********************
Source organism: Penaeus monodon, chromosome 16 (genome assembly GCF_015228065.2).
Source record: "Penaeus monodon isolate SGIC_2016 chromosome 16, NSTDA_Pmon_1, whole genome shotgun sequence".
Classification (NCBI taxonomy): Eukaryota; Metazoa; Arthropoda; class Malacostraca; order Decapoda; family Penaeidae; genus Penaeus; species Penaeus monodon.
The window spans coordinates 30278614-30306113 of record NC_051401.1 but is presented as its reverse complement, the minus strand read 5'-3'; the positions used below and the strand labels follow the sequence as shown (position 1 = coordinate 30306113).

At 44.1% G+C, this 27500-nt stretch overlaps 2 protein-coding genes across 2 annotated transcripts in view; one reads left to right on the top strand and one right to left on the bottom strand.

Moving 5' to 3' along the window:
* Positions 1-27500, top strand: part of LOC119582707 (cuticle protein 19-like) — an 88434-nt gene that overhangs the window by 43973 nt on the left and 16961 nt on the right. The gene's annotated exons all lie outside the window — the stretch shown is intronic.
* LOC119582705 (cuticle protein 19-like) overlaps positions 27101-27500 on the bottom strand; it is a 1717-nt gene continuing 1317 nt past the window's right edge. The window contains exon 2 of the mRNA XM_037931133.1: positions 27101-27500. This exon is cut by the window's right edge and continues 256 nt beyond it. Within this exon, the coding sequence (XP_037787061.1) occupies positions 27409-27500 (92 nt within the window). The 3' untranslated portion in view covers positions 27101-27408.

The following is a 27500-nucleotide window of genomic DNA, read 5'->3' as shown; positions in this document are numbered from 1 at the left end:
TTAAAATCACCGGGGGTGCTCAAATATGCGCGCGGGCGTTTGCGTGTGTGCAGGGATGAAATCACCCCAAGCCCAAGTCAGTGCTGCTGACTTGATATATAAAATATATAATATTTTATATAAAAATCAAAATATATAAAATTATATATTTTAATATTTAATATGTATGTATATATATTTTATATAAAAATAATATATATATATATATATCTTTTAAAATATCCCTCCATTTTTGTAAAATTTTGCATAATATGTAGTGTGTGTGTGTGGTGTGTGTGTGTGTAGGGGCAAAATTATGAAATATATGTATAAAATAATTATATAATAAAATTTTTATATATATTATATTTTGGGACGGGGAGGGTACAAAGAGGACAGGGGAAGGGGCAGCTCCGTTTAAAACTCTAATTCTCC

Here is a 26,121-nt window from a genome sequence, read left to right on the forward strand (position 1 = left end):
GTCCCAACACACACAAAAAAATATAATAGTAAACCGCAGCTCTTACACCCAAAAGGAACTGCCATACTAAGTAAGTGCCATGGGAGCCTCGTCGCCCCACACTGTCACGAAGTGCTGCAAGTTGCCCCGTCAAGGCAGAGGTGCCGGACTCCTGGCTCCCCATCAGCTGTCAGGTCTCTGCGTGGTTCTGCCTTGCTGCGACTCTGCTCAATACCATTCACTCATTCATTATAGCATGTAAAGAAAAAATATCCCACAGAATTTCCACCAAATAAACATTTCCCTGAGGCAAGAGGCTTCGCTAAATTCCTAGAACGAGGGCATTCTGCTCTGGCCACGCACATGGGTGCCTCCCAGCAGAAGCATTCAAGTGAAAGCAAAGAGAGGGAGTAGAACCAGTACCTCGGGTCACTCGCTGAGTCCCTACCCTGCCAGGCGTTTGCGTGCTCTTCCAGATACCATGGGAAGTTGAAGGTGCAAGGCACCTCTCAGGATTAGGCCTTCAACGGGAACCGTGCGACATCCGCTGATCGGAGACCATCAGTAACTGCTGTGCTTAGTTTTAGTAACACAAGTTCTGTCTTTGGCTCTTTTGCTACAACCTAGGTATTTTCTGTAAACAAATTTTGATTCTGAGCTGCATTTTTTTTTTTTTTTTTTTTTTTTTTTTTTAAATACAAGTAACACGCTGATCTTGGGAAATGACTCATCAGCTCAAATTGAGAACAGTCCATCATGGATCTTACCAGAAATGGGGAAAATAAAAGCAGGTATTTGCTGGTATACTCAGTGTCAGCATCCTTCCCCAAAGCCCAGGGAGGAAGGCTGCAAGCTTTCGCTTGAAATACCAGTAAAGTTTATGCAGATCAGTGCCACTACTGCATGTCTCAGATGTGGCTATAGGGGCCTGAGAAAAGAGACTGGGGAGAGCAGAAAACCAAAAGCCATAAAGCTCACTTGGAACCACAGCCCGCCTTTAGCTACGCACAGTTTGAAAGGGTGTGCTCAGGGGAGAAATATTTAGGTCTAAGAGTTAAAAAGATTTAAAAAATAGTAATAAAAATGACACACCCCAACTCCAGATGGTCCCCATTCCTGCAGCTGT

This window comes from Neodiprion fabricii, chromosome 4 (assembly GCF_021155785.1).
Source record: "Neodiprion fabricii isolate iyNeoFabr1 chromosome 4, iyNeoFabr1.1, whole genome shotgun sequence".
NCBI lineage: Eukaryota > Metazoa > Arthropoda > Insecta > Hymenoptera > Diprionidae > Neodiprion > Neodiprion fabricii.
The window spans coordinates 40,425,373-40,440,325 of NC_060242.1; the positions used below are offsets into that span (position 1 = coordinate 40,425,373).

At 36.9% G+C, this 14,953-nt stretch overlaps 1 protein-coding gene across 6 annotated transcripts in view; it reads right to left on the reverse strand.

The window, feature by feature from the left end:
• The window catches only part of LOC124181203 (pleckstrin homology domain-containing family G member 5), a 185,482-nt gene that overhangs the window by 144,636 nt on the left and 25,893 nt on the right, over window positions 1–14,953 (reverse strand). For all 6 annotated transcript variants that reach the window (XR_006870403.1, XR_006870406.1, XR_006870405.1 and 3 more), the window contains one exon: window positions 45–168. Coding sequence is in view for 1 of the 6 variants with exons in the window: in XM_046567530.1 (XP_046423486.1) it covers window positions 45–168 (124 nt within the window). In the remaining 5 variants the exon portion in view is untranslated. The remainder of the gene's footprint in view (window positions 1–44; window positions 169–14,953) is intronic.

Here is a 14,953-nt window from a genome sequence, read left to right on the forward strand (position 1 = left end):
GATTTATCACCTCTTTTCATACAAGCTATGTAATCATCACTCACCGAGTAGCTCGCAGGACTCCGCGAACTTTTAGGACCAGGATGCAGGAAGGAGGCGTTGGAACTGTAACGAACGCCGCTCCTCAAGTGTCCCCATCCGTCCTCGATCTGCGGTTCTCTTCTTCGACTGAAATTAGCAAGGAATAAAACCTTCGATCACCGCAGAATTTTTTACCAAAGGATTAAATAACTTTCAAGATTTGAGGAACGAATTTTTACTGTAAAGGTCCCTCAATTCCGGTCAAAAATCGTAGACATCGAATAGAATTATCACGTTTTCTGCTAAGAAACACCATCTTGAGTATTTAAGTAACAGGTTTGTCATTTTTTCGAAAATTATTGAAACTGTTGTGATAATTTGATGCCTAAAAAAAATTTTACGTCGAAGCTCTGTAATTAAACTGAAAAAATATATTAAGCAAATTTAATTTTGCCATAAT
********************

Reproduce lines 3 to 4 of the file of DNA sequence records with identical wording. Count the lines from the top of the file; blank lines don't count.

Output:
Classification (NCBI taxonomy): Eukaryota; Metazoa; Arthropoda; class Malacostraca; order Decapoda; family Penaeidae; genus Penaeus; species Penaeus monodon.
The window spans coordinates 30278614-30306113 of record NC_051401.1 but is presented as its reverse complement, the minus strand read 5'-3'; the positions used below and the strand labels follow the sequence as shown (position 1 = coordinate 30306113).